Jira issue originally created by user nicokaiser:
I have two Entities: Users and Alerts. They are associated with @ManyToMany, the assiciation table should be "user_alert".
The "remove" command in the sample code deletes the user entry and alert entry, but not the user_alert entry (which was automatically created though). This leaves an orphan entry (or the DBMS will complain because of FK constraints).
INSERT INTO users (name) VALUES (?)
INSERT INTO alert (name) VALUES (?)
INSERT INTO user_alert (userId, alertId) VALUES (?, ?)
DELETE FROM users WHERE id = ?
DELETE FROM alert WHERE id = ?
The useralert table should be automatically updated (on creation _and removal)...
Comment created by romanb:
I think in most cases the entry in the association table should be deleted by the FK constraint. However I think that is currently not the default. You can force it by using onDelete="CASCADE" on the @JoinColumn definitions inside the @JoinTable. That should probably be set by default on join columns on an association table.
I'm not sure its worth supporting manual deletion of association table entries through Doctrine as all databases support proper foreign key constraints and this is the most effective way to delete these entries and also enforces the integrity on the database side.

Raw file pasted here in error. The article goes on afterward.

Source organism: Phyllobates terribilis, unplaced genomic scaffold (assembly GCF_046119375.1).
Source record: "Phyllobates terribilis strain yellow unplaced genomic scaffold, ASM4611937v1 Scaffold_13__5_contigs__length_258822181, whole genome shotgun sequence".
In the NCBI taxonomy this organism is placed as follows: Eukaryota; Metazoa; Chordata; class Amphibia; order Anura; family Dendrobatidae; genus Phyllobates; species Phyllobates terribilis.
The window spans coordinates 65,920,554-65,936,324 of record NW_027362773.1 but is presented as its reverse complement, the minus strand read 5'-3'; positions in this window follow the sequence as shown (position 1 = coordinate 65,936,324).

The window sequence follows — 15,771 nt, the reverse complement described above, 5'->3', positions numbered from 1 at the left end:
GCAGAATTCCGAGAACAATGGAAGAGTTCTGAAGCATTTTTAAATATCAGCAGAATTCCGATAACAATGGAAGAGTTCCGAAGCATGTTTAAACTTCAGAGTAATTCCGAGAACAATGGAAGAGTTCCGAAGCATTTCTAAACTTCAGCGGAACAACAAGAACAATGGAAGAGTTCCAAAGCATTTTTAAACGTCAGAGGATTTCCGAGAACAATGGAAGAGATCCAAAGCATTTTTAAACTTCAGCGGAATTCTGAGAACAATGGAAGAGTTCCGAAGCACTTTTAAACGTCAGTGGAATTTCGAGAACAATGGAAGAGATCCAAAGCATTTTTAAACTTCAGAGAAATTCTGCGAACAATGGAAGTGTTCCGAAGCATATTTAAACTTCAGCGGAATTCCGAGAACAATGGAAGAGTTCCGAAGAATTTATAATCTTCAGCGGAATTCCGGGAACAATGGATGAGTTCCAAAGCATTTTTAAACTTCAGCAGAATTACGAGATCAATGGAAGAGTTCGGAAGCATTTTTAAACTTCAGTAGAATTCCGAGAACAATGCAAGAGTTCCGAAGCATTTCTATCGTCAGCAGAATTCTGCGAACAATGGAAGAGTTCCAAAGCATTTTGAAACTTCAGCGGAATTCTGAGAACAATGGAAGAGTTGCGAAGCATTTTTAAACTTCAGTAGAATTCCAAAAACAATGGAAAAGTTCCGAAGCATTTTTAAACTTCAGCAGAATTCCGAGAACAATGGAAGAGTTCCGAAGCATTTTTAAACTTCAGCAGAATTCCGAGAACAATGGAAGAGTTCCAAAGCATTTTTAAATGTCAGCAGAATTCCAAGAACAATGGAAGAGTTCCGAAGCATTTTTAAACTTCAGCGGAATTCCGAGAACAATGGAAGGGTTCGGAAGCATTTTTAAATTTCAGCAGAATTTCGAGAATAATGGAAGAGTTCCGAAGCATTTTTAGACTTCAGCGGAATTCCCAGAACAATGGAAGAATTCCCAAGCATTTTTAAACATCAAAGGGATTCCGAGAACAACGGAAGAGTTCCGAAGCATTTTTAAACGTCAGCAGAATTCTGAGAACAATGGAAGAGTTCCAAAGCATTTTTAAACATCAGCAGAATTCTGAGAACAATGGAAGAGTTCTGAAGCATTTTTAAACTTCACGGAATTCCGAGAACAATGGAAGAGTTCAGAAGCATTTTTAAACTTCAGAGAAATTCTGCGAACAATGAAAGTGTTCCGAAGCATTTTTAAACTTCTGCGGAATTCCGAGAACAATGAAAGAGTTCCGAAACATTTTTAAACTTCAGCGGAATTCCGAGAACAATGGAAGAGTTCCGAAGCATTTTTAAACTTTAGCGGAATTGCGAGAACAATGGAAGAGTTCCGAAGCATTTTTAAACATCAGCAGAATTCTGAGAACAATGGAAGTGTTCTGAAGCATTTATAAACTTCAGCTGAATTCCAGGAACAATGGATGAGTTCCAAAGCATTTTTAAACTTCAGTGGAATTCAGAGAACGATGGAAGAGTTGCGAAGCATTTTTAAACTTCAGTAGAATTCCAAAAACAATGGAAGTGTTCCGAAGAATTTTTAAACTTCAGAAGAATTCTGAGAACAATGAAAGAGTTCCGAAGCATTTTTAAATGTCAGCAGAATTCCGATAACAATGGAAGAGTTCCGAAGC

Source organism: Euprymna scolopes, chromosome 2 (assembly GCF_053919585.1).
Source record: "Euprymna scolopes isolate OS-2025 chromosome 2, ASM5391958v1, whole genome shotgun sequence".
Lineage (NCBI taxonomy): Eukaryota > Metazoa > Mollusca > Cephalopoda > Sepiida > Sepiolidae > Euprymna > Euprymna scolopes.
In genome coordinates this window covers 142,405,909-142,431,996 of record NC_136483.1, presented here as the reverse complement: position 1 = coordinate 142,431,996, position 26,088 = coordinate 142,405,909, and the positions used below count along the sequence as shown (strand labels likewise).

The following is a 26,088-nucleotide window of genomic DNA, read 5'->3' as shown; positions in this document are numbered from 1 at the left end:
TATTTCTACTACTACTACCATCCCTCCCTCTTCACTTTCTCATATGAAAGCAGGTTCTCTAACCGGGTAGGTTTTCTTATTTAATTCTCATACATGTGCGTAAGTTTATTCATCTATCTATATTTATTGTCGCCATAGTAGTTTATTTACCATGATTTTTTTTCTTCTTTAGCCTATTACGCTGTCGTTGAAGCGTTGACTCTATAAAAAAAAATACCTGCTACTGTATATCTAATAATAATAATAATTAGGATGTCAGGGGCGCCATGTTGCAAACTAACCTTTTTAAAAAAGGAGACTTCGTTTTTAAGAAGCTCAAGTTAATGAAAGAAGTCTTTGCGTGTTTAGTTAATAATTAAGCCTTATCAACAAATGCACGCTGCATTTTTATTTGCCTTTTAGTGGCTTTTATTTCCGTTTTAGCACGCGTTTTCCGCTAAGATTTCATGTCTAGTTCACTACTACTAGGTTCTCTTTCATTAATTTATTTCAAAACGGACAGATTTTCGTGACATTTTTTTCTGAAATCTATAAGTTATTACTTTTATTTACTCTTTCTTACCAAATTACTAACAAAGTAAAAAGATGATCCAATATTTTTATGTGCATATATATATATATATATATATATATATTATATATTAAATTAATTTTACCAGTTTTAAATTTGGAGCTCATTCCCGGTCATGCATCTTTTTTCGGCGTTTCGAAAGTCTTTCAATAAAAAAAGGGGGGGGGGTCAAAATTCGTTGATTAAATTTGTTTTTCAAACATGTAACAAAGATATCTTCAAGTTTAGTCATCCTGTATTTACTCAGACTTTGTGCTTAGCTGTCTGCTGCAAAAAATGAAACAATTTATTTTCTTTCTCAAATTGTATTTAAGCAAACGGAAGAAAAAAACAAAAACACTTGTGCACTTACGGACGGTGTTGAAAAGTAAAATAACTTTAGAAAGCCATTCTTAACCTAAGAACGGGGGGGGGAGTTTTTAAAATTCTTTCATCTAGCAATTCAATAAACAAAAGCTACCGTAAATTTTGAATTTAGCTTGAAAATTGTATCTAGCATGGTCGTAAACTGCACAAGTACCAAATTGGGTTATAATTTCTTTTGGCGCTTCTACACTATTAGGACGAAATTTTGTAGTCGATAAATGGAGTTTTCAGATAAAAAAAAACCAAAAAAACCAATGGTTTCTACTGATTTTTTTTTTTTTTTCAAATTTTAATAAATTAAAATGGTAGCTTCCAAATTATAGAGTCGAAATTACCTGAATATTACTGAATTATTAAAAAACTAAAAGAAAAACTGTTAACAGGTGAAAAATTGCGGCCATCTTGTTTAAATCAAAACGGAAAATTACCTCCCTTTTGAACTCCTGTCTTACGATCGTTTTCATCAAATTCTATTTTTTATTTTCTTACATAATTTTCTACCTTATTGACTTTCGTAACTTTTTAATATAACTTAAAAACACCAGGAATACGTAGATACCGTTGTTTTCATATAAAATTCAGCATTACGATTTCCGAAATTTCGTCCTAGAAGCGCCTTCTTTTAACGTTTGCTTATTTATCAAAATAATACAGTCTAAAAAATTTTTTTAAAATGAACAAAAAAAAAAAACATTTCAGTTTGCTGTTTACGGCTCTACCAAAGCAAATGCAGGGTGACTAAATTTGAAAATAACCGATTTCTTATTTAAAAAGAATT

So I'm rather voting for making onDelete="CASCADE" the default for join columns of association tables unless specified otherwise.
It appears that this doesnt work in JPA(2) either, or well, it depends on the implementation provider. But cascade=REMOVE on @ManyToMany is not allowed per the spec.
This issue here is probably one of the reasons for this. Meaning there might be no easy way for the ORM to deal with entries in association tables transparently on cascade=REMOVE.
We have the following options:
1) Disallow cascade=REMOVE on ManyToManyMapping (throw a MappingException)
2) Allow it but clearly document that entries in association tables are not removed by Doctrine, so that you need to apply onDelete="CASCADE" on the @JoinColumn definitions. Are there any more caveats with this I can not think of currently?
3) Someone has an idea for transparently deleting entries in association tables on cascade=REMOVE. Solutions would need to be performant and not too cumbersome to implement.
Waiting for feedback.
Comment created by @beberlei:
Hm after thinking about it the problem is that the collection has to be either:
Comment created by nicokaiser:
Hm, I don't know if my report was unclear... What I meant was automatic update of the join table ("useralert" in this example). When I delete e.g. a User, I don't want to have to care about updates in the "useralert" table - this table was automatically generated (by the @JoinTable statement), so it should be automatically updated, e.g. when I delete either a User or an Alert...
Comment created by alex:
How about removing a relation between a user and an alert?
Meaning the user and alert both remain in the database but they are not connected anymore (think about users with multiple roles).